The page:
|South Carolina Officer Michael Slager shoots a fleeing|
Walter Scott in the back.
The public understandably is focused on the brutality that is apparent in the video, plus the fact that Slager has been fired and charged with murder. (See full video at the end of this post.) But the key to the story might lie in the moments before a bystander started shooting video of Scott and Slager struggling in an open, grassy area.
That's because Scott and Slager first encountered each other via a traffic stop. And a 1996 U.S. Supreme Court case on traffic stops might explain why Slager acted with such impunity toward Scott. It also might explain why Slager lied about his actions, claiming he shot Scott because he felt threatened--and apparently planting his taser to make it appear that Scott had taken it from him.
The U.S. Supreme Court (SCOTUS) case in question is styled Whren v. United States, 517 U.S. 806 (1996), in which the high court gave its OK for pretextual traffic stops. No one should be surprised that right-wing ideologue Antonin Scalia wrote the opinion in Whren.
What is a traffic stop based on pretext? Here is how one legal Web site describes it:
A "pretext" or "pretextual" stop is a stop in which the officer detains the citizen for a minor crime (i.e. traffic offense) because the officer actually suspects the person of involvement in another, more significant crime (i.e. drug possession).
In other words, a pretext stop involves deception. A law enforcement officer tells a citizen he is being stopped for one thing, when he's really being stopped for something else. And the nation's highest court, in Whren, has said this is perfectly fine.
According to news reports, Slager stopped Scott because he had a broken brake light on his vehicle. Reports also indicate Scott was wanted on a family-court warrant because he was behind on child-support payments.
Did Scott really have a broken brake light? It's possible that he did not, and Slager actually stopped him because he had looked up information about the child-support case. It's also possible Slager stopped Scott simply because he was "driving while black." Whren is almost 20 years old, but petitioners in the case foresaw the kind of tragedy that could happen to someone like Walter Scott. From the Whren opinion:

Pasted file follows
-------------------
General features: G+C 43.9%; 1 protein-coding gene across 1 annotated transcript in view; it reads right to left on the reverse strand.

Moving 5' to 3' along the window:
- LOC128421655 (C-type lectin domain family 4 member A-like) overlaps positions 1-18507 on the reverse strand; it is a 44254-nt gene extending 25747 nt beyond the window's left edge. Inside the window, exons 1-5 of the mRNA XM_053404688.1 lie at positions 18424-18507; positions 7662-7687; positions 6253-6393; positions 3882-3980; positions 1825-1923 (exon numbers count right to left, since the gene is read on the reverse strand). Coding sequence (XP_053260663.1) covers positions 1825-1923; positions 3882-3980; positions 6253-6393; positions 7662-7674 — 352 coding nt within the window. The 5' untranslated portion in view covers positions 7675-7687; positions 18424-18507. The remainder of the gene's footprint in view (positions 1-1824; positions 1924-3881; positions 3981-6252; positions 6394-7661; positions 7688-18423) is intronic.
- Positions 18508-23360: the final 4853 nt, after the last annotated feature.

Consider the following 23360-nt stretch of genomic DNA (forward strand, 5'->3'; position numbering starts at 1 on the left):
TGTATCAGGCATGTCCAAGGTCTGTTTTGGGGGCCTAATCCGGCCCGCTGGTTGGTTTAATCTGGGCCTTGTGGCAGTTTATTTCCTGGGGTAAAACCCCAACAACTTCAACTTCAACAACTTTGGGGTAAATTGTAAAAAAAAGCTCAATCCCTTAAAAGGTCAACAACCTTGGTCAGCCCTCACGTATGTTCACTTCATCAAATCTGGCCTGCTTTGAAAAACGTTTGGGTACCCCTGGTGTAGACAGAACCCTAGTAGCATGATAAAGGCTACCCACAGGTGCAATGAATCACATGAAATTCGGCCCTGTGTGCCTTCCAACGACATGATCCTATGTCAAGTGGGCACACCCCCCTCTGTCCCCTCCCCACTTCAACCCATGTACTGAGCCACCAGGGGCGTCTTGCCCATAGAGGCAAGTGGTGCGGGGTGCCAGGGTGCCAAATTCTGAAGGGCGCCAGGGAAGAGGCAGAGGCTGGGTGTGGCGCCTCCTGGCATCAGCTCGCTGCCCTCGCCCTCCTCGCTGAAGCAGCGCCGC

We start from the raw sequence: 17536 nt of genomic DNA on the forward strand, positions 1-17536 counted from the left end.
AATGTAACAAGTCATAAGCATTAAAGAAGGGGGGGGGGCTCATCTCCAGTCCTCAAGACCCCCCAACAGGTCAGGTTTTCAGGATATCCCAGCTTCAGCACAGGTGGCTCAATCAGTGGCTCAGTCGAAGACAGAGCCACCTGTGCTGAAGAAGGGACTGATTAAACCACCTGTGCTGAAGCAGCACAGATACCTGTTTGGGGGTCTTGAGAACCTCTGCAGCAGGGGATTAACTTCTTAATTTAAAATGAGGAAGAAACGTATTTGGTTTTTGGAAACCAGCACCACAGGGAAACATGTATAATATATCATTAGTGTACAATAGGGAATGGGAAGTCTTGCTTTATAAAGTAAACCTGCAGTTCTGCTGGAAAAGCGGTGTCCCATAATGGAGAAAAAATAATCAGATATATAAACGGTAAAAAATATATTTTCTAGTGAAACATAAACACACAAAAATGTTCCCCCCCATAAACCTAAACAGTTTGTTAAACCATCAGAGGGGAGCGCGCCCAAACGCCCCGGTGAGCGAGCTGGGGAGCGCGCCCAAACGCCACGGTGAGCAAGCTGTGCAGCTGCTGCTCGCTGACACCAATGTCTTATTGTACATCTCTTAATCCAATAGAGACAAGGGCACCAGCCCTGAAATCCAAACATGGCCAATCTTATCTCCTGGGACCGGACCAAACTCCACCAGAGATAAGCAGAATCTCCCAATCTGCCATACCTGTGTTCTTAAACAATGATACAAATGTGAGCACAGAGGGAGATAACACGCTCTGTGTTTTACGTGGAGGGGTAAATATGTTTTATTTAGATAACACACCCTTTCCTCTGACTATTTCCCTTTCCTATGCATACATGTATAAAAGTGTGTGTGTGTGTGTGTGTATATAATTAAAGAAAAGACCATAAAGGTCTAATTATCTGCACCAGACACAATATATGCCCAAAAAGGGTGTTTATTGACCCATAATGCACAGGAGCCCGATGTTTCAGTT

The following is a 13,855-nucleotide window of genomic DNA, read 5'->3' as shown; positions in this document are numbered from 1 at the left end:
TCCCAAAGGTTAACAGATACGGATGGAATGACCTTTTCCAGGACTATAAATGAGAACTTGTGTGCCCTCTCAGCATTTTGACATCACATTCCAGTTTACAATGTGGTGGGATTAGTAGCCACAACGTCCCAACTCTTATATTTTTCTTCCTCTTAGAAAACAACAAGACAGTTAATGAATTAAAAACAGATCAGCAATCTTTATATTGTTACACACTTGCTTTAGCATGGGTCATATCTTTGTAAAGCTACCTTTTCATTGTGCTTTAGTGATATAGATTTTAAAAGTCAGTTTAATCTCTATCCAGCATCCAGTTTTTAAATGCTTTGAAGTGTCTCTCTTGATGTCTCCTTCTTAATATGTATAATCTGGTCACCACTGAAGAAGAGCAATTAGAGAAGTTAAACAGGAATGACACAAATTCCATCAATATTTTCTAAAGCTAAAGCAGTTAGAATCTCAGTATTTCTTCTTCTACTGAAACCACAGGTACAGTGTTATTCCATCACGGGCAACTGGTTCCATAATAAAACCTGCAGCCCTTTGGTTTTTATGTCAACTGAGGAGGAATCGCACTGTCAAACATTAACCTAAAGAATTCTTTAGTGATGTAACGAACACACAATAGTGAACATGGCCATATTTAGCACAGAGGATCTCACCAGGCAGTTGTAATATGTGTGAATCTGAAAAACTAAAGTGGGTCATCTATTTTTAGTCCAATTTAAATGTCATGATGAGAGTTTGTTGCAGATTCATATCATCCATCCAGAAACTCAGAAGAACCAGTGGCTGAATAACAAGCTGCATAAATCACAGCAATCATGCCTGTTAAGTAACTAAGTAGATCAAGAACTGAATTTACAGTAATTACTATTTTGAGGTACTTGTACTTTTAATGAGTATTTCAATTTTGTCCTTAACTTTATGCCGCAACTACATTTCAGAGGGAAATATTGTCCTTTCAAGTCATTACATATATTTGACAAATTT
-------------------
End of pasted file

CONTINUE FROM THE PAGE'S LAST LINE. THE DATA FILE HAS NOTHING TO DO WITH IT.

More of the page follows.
(Petitioners) argue . . . that "in the unique context of civil traffic regulations" probable cause is not enough. Since, they contend, the use of automobiles is so heavily and minutely regulated that total compliance with traffic and safety rules is nearly impossible, a police officer will almost invariably be able to catch any given motorist in a technical violation. This creates the temptation to use traffic stops as a means of investigating other law violations, as to which no probable cause or even articulable suspicion exists. Petitioners, who are both black, further contend that police officers might decide which motorists to stop based on decidedly impermissible factors, such as the race of the car's occupants. To avoid this danger, they say, the Fourth Amendment test for traffic stops should be, not the normal one (applied by the Court of Appeals) of whether probable cause existed to justify the stop; but rather, whether a police officer, acting reasonably, would have made the stop for the reason given.
The petitioners, in other words, wanted SCOTUS to force officers to be honest in their reasons for conducting traffic stops. But the high court rejected that argument, and in our view, that led to the kind of brutality and dishonesty Officer Slager exhibited during and after the killing of Walter Scott.
Whren is a case where one party before SCOTUS had more foresight and intelligence than the justices themselves. If Scalia and his colleagues had paid attention to a valid argument, Walter Scott might be alive today--and Officer Slager might not stand accused of murder.
Walter Scott shooting from The Post and Courier on Vimeo.